So what is this madness? While scientists tell us economic growth is fouling our planet, we go insanely on producing ever more stuff, consuming ever more stuff, and loudly proclaiming what a good thing it all is. Are we not exhausting the Earth's resources fast enough? Are we not polluting the planet quickly enough? Growth for the sake of growth it seems -- the philosophy of the cancer cell.

And, our scientists are telling us, we are a cancer on the Earth. Growing without direction or constraint we are strangling the life out of the celestial body that sustains us. If a cosmic physician were consulted, he might insist that Homo sapiens is the name of a disease -- for life on a planet, a possibly terminal disease.

11 October 2007

Burma and unrealistic expectations

Any number of observers have mused about the duty of China and India to pressure Burma's military dictators into recognizing the human rights of the Burmese people. They have been scolded for not doing so, even accused of enabling the generals by maintaining cozy relationships with them.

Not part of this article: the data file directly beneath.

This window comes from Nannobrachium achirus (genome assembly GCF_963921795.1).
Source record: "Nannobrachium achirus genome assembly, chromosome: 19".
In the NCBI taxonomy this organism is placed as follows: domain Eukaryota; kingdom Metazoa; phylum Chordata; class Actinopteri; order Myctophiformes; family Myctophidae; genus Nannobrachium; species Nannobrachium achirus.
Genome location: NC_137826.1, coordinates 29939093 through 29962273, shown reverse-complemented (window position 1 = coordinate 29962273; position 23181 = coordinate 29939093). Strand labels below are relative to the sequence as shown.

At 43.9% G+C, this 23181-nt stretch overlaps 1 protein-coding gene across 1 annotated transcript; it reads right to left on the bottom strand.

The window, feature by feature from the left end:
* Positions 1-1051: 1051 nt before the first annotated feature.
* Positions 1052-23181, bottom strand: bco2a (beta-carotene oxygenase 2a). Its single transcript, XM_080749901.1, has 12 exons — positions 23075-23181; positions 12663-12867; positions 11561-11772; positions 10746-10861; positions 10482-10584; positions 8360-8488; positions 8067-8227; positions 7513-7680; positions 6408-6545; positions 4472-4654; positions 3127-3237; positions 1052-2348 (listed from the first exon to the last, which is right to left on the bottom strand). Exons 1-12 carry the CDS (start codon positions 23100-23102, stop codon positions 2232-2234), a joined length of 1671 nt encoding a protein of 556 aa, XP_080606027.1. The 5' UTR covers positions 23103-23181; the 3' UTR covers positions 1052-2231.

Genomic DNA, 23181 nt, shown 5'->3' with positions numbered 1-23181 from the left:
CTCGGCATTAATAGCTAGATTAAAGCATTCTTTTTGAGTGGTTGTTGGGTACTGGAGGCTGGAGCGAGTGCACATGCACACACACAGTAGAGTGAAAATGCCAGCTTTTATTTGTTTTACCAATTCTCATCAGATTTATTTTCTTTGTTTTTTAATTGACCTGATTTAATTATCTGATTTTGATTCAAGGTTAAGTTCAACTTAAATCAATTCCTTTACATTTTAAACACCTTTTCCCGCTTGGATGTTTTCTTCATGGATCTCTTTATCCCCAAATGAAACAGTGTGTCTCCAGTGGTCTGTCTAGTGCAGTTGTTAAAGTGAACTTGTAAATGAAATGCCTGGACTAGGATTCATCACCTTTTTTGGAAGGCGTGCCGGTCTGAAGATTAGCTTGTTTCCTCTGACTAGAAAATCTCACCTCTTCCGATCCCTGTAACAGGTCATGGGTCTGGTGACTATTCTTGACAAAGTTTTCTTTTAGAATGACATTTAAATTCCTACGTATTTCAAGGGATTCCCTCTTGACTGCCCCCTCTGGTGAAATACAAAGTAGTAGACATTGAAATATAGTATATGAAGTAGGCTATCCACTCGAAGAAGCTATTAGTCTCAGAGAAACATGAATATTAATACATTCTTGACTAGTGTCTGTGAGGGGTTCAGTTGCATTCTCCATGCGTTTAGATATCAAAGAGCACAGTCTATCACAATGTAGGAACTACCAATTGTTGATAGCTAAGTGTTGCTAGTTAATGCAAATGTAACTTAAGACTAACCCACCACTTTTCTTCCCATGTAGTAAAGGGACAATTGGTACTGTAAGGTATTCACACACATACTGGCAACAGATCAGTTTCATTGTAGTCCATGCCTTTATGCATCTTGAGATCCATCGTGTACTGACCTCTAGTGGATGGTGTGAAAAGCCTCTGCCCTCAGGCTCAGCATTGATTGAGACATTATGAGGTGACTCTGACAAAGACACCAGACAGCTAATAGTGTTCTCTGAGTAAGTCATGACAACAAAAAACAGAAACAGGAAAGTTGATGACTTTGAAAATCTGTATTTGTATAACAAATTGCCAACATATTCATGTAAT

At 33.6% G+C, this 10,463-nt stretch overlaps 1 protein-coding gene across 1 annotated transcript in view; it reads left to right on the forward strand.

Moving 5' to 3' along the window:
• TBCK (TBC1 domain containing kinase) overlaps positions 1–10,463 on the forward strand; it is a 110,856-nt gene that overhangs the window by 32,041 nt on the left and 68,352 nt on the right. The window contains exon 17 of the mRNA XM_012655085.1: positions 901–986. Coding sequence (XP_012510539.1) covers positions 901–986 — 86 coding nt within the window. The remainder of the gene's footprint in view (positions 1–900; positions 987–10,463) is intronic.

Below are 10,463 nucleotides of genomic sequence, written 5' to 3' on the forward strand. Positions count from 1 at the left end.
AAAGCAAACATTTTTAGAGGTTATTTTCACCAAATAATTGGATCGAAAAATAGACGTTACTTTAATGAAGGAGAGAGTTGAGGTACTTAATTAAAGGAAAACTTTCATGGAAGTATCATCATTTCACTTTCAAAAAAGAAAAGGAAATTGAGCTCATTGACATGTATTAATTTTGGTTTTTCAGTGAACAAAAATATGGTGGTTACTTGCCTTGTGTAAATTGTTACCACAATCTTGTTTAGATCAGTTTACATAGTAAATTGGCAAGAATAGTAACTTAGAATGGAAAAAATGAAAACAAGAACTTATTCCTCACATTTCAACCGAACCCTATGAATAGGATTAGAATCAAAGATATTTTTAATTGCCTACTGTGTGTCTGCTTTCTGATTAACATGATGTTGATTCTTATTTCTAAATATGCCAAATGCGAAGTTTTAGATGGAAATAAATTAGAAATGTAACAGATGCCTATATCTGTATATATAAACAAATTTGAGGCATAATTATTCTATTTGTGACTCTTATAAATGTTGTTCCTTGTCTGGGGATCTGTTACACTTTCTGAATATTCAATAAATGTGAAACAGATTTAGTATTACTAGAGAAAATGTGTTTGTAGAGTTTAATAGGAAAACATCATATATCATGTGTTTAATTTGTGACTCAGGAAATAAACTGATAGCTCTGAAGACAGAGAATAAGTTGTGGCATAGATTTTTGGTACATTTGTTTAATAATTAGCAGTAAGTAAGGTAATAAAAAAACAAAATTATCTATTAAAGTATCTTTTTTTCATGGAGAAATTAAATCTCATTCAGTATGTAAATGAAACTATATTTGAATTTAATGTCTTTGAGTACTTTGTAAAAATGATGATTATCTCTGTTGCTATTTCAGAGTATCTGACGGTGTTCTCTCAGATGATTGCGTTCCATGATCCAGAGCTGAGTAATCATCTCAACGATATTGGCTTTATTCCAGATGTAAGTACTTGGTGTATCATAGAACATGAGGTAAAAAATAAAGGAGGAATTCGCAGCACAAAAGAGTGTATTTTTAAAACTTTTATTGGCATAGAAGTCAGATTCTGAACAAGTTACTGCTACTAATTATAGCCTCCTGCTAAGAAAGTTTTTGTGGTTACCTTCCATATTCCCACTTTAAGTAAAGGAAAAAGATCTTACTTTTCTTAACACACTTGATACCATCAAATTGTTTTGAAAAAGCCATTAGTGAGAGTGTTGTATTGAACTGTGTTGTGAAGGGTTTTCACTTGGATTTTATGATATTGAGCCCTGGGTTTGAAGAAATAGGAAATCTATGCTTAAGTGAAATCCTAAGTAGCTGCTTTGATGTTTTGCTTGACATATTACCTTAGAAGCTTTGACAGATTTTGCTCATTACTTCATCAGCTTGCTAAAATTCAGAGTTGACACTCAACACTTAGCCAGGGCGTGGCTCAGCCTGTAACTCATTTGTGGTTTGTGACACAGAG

How wonderful if they would use their considerable muscle to bend their wayward neighbour into moral shape. But how unrealistic to expect it. Great powers just don't behave that way. China and India have developed mutually beneficial relationships with Burma under the military and great powers nurture regimes that are of use to them, they don't undermine them. We in the Western hemisphere should understand that. We need only consider the behaviour of our local great power, the United States, toward oppressive regimes they find useful.

What did the Americans do when the Argentinean generals murdered tens of thousands of their citizens in the 1970s and 80s? What did they do when the Chilean military tortured and murdered thousands of its people? And what did they do when the Guatemalan military slaughtered thousands of students, workers, professionals and peasants during its 35-year reign of terror? For the most part, the answer is they enabled. They provided these militaries with arms, they trained many of the officers who carried out the atrocities, and in the case of Chile, even helped install the dictatorship. They saw these regimes as useful and acted accordingly.